The importance of sampling intensity for documenting braconid wasp diversity

Monday, November 17, 2014: 11:00 AM
Portland Ballroom 255 (Oregon Convention Center)
Katherine Nesheim , Department of Evolution, Ecology & Organismal Biology, The Ohio State University, Columbus, OH
Robert Kula , Beltsville Agricultural Research Center, Agricultural Research Service, USDA - ARS, Washington, DC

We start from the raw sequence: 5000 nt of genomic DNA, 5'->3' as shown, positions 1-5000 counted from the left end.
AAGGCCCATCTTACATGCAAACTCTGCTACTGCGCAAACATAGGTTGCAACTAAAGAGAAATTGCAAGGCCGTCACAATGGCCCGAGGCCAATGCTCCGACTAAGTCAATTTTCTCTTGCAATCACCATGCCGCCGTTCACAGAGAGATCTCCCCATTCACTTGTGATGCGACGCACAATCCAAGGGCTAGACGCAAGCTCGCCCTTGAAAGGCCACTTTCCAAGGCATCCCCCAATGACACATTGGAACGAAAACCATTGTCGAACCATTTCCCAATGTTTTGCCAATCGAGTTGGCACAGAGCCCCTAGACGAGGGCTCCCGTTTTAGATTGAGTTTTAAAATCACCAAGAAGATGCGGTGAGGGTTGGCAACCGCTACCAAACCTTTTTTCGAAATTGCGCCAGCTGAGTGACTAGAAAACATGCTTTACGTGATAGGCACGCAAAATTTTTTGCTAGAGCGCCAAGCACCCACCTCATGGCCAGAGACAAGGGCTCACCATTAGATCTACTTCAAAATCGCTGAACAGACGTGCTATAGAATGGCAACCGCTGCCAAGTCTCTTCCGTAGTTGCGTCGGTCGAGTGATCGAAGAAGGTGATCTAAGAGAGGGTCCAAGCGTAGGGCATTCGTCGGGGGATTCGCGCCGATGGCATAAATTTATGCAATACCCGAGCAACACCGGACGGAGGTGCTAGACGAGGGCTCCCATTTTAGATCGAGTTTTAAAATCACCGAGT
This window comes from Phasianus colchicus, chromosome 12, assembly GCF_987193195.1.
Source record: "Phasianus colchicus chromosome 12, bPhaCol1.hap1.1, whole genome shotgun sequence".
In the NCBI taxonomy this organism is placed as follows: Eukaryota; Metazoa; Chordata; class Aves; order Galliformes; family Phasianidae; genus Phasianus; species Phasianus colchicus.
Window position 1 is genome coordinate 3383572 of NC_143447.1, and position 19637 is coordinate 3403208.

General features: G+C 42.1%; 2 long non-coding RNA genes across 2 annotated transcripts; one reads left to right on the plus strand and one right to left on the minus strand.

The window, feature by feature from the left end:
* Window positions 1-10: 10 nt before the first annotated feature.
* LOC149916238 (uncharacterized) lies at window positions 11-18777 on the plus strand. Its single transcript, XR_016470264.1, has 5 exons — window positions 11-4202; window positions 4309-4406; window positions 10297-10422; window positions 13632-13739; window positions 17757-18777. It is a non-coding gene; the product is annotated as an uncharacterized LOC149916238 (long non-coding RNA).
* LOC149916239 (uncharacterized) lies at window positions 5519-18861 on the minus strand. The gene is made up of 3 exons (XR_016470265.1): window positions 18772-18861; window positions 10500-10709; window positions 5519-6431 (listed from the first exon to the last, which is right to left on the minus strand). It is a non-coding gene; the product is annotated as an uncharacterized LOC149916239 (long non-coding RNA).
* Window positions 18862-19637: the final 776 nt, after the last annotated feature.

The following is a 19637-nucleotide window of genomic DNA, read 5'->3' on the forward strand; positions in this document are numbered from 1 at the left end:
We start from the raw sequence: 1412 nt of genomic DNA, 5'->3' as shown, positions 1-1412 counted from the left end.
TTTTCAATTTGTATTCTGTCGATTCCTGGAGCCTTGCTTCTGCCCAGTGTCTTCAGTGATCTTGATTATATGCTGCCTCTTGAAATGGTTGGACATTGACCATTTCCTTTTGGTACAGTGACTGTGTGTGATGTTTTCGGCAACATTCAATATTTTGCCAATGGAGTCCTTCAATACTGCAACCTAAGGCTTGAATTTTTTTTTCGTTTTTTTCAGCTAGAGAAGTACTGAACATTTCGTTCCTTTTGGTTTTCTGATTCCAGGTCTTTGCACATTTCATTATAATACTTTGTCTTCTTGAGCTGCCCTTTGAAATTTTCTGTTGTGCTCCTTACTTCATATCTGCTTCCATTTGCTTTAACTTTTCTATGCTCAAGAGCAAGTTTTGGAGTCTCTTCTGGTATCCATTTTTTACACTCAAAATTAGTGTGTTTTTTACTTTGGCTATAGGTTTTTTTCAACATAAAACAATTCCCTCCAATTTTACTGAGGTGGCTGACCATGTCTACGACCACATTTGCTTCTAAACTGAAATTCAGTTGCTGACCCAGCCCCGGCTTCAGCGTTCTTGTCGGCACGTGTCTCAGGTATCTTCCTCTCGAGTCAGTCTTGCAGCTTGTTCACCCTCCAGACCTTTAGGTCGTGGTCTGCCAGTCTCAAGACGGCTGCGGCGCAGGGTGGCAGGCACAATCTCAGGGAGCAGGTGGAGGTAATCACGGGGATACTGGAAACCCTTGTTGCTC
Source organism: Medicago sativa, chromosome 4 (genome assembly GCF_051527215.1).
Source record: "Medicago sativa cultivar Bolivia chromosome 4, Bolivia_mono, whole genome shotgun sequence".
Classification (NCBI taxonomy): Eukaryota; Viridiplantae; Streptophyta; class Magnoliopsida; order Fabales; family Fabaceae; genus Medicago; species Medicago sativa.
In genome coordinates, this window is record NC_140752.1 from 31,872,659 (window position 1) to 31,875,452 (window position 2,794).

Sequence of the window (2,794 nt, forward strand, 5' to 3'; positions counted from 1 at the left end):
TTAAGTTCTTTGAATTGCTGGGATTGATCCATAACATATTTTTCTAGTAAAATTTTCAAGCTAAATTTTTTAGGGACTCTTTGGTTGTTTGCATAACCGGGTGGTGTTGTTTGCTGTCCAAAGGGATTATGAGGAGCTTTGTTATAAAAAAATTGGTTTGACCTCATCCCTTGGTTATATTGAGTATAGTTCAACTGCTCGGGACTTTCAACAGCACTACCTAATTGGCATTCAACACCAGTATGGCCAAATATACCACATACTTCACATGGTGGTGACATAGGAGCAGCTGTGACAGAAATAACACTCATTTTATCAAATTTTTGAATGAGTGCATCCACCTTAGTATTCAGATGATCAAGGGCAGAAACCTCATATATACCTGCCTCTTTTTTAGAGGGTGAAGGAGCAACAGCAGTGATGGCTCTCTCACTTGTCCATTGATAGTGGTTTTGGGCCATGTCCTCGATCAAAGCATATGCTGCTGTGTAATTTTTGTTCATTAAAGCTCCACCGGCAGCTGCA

Konza Prairie Biological Station (KPBS) is a 3,487-hectare tallgrass prairie preserve located near Manhattan, Kansas. The prairie is divided into 60 watersheds subjected to various combinations of prescribed burning and grazing. A long-term sampling program focused on parasitoid wasps was conducted at KPBS from 2001–2006. Objectives were to (1) survey species composition and abundance for economically important wasp groups and (2) compare wasp diversity at sites subjected to different combinations of burning and grazing. Braconids were sampled using Malaise traps that operated continuously, on average, for 187 days/year in 11 watersheds representing gallery forest, non-gallery forest woodland, and prairie habitats. Preliminary results based on sampling carried out in 2001 yielded ~14,589 specimens of Braconidae representing 22 subfamilies. Of the ~14,589 specimens collected, ~9,900 were Microgastrinae, a taxonomically difficult group that contains cryptic species. The remaining ~4,689 specimens represent 109 genera; one, three, and 35 of those genera were first records for the Nearctic Region, contiguous U.S., and Kansas, respectively. Unprecedented levels of diversity for braconids in tallgrass prairies were observed for Doryctinae, Cardiochilinae, Ichneutinae, and Rogadinae. Samples from 2001 yielded eight genera and 31 morphospecies of Rogadinae; a previous survey at KPBS yielded only one genus and four species of Rogadinae. Species richness for rogadines collected in gallery forest, non-gallery forest woodland, and prairie habitats in 2001 was 14, 16, and 20, respectively.